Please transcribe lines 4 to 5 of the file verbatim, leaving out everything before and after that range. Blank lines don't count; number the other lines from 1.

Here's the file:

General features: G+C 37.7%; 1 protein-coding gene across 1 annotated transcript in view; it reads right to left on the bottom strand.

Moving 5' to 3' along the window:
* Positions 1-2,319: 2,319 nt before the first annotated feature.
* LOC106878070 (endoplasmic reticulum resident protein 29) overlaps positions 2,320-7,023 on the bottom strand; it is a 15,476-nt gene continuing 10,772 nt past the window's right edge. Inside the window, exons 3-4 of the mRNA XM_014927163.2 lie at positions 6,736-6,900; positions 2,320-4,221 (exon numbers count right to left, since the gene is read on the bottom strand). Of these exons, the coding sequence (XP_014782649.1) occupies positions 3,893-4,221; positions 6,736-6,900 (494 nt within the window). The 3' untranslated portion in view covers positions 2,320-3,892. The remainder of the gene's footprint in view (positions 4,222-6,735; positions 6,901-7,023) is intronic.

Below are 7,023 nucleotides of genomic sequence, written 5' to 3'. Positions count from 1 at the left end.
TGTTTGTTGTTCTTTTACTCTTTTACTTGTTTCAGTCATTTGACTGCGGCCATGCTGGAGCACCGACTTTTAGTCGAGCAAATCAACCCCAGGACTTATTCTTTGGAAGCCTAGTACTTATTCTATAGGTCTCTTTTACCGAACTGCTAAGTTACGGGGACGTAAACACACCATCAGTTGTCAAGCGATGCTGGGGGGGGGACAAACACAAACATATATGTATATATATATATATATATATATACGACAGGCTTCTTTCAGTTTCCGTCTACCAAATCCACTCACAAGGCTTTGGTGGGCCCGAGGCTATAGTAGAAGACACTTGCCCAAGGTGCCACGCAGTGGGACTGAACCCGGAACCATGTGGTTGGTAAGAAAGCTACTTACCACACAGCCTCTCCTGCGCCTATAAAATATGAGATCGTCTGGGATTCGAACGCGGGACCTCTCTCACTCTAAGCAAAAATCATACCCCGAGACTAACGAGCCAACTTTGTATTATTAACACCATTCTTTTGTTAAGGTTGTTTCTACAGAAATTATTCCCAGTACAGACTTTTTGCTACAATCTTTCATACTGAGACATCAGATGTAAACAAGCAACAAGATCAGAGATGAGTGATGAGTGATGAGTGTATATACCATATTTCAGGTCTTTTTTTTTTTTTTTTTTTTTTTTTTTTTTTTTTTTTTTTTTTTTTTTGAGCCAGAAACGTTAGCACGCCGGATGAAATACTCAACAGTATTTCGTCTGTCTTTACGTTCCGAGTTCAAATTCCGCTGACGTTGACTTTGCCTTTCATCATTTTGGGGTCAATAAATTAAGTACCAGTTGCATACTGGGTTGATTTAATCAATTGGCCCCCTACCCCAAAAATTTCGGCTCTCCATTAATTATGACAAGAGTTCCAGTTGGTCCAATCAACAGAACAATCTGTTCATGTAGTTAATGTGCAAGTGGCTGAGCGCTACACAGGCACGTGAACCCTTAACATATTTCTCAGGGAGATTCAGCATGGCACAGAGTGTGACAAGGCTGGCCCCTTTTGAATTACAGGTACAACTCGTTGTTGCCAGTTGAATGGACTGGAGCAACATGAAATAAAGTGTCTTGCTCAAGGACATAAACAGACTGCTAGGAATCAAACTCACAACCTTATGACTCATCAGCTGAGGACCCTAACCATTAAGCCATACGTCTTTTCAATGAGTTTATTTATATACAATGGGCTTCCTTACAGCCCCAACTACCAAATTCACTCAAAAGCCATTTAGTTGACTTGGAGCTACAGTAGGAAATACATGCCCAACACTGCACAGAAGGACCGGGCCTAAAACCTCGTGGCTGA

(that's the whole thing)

* LOC106878070 (endoplasmic reticulum resident protein 29) overlaps positions 2,320-7,023 on the bottom strand; it is a 15,476-nt gene continuing 10,772 nt past the window's right edge. Inside the window, exons 3-4 of the mRNA XM_014927163.2 lie at positions 6,736-6,900; positions 2,320-4,221 (exon numbers count right to left, since the gene is read on the bottom strand). Of these exons, the coding sequence (XP_014782649.1) occupies positions 3,893-4,221; positions 6,736-6,900 (494 nt within the window). The 3' untranslated portion in view covers positions 2,320-3,892. The remainder of the gene's footprint in view (positions 4,222-6,735; positions 6,901-7,023) is intronic.

Below are 7,023 nucleotides of genomic sequence, written 5' to 3'. Positions count from 1 at the left end.